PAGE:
Lemon Balm Melissa officinalis

Lemon balm has a sweet minty, lemony fragrance and flavour it’s a delicate herb that self-seeds freely around the garden. It is used fresh in salads, fruit salads and fresh fruit drinks like homemade lemonade. Lemon balm is cooked with fish, poultry and pork and is used in sauces as well as mayonnaise. Lemon balm leaves, steeped in boiling water, make a delicious, refreshing tea.

Companions Tomato, carrot, lettuce, cabbage, chives, basil, mint.

Quantity 1 or 2 plants should suffice for most gardens. They will spread as they self-seed freely.

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THE GROWING LIFECYCLE



Lemon Balm

  • Grow from seed or cuttings
  • Likes rich moist soil
  • Sun or part shade
  • Grows well in containers
  • Cooking ingredient, makes a nice herbal tea.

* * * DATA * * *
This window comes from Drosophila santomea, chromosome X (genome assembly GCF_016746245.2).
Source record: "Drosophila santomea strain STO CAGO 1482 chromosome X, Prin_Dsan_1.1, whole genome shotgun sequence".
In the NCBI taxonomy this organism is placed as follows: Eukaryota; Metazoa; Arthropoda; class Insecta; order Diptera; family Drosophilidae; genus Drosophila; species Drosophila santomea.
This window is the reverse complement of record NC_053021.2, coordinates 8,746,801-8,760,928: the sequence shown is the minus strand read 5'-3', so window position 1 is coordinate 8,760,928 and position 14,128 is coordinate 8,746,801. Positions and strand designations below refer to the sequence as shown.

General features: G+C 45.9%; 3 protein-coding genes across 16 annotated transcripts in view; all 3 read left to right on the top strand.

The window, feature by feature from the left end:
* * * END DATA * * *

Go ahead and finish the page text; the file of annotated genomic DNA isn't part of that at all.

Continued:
Getting started

When

Plant or sow in early spring and summer.

Where

Lemon balm grows best in full sun but needs a little shade from the intensity of midday sun. It grows to around knee height depending upon soil type and location. Lemon balm also grows well in containers.

Soil

Lemon balm prefers a rich, fertile soil.

SOW & PLANT

SOW

Lemon balm can be grown from seed but perhaps it is easier to grow from seedlings of from cuttings that have sprouted roots.

PLANT

Plant seedlings and cuttings at an average spacing of an arm’s length apart.

MAINTAIN

Water young seedlings in dry periods. Mulch to retain moisture and feed every few weeks with a liquid worm juice or compost tea to boost foliage growth.

HARVEST OR PICK

Lemon balm can be picked at any time but some of the flavour is lost after flowering. Its foliage can be frozen and if making tea you can use fresh or dried leaves.

In cooler parts of the country lemon balm may die back during winter but fresh growth will start in spring. In warmer areas foliage will be present all year round.